Fear of a Black Nation

Fear of a Black Nation

Race, Sex, and Surveillance in Sixties Montreal

Second edition

By David Austin



Available for purchase on April 18, 2023

Ten years since the release of Fear of a Black Nation, the second edition positions Black radical political thought and action in Canada within the global Movement for Black Lives. Black Lives Matter activists have exposed the harsh realities of police violence and state surveillance in their communities and fought to expose the roots of white supremacy at the heart of contemporary politics. In this expanded tenth anniversary edition, author David Austin draws a political timeline spanning 60 years, linking contemporary debates about Black liberation to its historical antecedents. Austin offers a transnational study of Black activism in 1960s Montréal against the backdrop of Québecois, Canadian, and Caribbean nationalism, as well as Black power movements in the United States. 

The new edition emphasizes the historical continuum that links anti-racist organizing from the past to current iterations. In 1968, the Congress of Black Writers at McGill University hosted prominent Black intellectuals and activists from Canada, the United States, Africa, and the Caribbean, such as C.L.R. James, Stokely Carmichael, Miriam Makeba, Rocky Jones, and Walter Rodney. Months later, Black-led protests at Concordia (then Sir George Williams University), caused a stir in the national press about the security of the state and the fomenting of Black radical thought and action. Today, calls to dismantle the prison industrial complex coalesce with more nuanced understandings of how power influences activism, namely through more articulated expressions of class, race, national identity, sexuality, and gender.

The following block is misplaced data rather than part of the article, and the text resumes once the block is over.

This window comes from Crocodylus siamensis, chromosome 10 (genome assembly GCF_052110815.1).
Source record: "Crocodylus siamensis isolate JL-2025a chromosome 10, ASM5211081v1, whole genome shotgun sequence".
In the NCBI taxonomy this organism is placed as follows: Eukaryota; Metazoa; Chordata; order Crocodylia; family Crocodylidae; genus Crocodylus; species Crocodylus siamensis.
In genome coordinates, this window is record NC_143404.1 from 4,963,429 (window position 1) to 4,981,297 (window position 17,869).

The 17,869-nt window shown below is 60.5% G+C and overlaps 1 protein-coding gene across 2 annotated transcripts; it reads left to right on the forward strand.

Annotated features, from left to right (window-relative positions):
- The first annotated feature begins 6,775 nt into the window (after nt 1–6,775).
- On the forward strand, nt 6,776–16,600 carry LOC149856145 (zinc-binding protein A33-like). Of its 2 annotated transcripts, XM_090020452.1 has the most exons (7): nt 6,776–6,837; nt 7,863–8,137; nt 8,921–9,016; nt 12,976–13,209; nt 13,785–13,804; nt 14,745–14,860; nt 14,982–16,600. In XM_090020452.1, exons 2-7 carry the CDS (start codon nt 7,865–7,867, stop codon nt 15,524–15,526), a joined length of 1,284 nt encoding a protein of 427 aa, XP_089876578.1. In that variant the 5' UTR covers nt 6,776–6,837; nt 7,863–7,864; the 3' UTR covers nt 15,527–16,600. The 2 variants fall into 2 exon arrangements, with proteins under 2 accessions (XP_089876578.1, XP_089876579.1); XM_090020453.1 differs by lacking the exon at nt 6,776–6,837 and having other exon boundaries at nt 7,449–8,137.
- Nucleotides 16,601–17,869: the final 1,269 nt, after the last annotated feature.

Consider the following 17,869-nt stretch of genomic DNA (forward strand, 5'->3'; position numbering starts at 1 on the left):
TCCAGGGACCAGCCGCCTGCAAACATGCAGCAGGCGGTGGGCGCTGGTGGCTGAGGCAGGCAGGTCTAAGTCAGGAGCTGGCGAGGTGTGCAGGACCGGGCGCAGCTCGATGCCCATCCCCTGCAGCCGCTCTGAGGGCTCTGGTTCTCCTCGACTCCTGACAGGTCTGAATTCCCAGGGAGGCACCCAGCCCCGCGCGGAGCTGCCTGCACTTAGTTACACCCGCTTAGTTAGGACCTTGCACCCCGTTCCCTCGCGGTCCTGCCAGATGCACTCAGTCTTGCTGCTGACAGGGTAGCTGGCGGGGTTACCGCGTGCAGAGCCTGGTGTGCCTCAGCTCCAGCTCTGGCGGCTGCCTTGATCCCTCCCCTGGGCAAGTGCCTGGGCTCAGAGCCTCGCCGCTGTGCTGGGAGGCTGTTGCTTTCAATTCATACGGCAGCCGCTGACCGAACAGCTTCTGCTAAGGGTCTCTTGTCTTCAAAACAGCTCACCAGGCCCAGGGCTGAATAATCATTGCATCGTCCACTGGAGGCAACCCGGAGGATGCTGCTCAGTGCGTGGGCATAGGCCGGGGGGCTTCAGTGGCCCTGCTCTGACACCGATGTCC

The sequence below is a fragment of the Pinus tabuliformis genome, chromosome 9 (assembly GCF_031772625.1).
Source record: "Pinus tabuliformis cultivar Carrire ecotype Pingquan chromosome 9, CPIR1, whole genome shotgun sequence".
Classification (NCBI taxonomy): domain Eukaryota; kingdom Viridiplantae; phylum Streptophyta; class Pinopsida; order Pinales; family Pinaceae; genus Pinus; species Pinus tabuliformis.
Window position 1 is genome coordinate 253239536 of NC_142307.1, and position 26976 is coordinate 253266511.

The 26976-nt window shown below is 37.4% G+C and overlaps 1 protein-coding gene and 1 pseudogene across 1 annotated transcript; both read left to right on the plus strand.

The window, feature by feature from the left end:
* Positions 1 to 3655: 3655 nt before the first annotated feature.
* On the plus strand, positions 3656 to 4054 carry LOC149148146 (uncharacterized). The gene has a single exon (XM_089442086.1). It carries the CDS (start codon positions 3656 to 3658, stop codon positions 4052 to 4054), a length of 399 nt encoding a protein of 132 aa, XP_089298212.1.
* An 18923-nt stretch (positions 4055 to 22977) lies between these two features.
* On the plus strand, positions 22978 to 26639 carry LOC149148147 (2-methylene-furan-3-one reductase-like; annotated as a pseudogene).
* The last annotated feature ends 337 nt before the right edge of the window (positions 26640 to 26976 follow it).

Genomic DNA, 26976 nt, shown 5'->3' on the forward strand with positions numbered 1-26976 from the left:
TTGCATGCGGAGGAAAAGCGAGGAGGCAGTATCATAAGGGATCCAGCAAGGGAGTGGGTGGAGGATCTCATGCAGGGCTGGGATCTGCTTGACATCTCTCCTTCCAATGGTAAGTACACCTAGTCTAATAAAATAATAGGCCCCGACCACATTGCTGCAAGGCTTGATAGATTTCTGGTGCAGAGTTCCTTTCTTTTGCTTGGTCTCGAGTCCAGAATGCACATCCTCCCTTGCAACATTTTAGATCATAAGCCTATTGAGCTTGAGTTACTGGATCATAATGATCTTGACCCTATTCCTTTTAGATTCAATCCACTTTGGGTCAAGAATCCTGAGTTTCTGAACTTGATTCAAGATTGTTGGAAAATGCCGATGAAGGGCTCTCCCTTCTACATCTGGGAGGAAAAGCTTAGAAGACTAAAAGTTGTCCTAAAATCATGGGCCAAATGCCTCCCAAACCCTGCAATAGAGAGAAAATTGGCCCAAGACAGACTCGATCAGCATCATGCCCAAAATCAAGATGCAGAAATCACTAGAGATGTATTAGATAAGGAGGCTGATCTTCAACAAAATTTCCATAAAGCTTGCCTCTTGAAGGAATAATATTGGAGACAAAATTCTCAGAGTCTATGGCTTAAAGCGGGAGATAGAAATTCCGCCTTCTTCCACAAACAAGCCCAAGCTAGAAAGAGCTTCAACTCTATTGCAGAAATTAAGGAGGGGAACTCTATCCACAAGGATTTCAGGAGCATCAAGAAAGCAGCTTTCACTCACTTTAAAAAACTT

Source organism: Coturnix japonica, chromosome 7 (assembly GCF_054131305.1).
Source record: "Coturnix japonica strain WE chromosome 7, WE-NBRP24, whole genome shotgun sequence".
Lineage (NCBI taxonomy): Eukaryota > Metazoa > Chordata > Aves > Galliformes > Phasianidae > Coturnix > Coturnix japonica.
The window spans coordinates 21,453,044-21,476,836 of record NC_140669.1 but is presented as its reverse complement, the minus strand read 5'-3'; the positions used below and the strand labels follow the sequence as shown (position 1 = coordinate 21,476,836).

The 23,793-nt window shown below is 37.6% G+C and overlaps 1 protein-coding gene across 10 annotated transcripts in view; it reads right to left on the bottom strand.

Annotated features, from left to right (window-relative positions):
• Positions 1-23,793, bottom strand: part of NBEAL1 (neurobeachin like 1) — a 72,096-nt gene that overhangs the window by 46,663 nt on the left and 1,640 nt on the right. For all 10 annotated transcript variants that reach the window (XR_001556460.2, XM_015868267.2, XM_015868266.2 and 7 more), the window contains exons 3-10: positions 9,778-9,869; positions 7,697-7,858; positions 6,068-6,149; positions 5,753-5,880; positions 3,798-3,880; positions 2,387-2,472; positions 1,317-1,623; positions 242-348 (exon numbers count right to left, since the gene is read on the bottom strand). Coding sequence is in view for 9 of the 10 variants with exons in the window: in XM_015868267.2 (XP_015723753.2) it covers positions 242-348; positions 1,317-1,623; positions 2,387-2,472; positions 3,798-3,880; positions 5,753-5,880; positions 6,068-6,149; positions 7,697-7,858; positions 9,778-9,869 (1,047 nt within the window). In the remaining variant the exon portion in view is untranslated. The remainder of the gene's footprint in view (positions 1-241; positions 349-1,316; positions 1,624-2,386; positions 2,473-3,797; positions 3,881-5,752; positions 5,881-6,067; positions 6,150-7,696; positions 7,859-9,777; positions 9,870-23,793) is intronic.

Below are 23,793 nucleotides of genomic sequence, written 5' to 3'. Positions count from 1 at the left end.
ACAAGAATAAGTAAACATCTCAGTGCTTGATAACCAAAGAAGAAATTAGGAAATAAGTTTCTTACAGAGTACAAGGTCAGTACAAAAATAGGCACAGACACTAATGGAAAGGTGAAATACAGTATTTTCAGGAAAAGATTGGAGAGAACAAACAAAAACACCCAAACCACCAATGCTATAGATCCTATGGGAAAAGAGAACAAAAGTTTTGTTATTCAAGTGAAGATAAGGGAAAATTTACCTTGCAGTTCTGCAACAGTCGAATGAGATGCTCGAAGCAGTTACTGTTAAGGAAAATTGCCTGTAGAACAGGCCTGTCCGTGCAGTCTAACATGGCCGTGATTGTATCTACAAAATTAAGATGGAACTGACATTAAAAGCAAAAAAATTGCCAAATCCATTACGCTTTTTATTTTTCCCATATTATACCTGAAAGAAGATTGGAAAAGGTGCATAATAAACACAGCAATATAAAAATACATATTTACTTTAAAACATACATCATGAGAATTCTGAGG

Featuring a new introduction by the author that charts responses to the book and situates it within events of the last ten years, a map of significant political and historical sites in Montréal and the Caribbean, as well as an afterword in the form of an interview with the author by Peter Hudson and a shorter interview with the author by the late Aziz Choudry, the second edition grows and enriches the conversation on Black organising and movement building in Canada and internationally. As the Movement for Black Lives today popularizes calls to defund, disarm, and abolish the police, Fear of a Black Nation (winner of the 2014 Casa de las Americas Prize) provides an invaluable historical perspective on Canadian policing and surveillance of Black activism and a compelling political analysis of social movements that is more relevant now than ever. 

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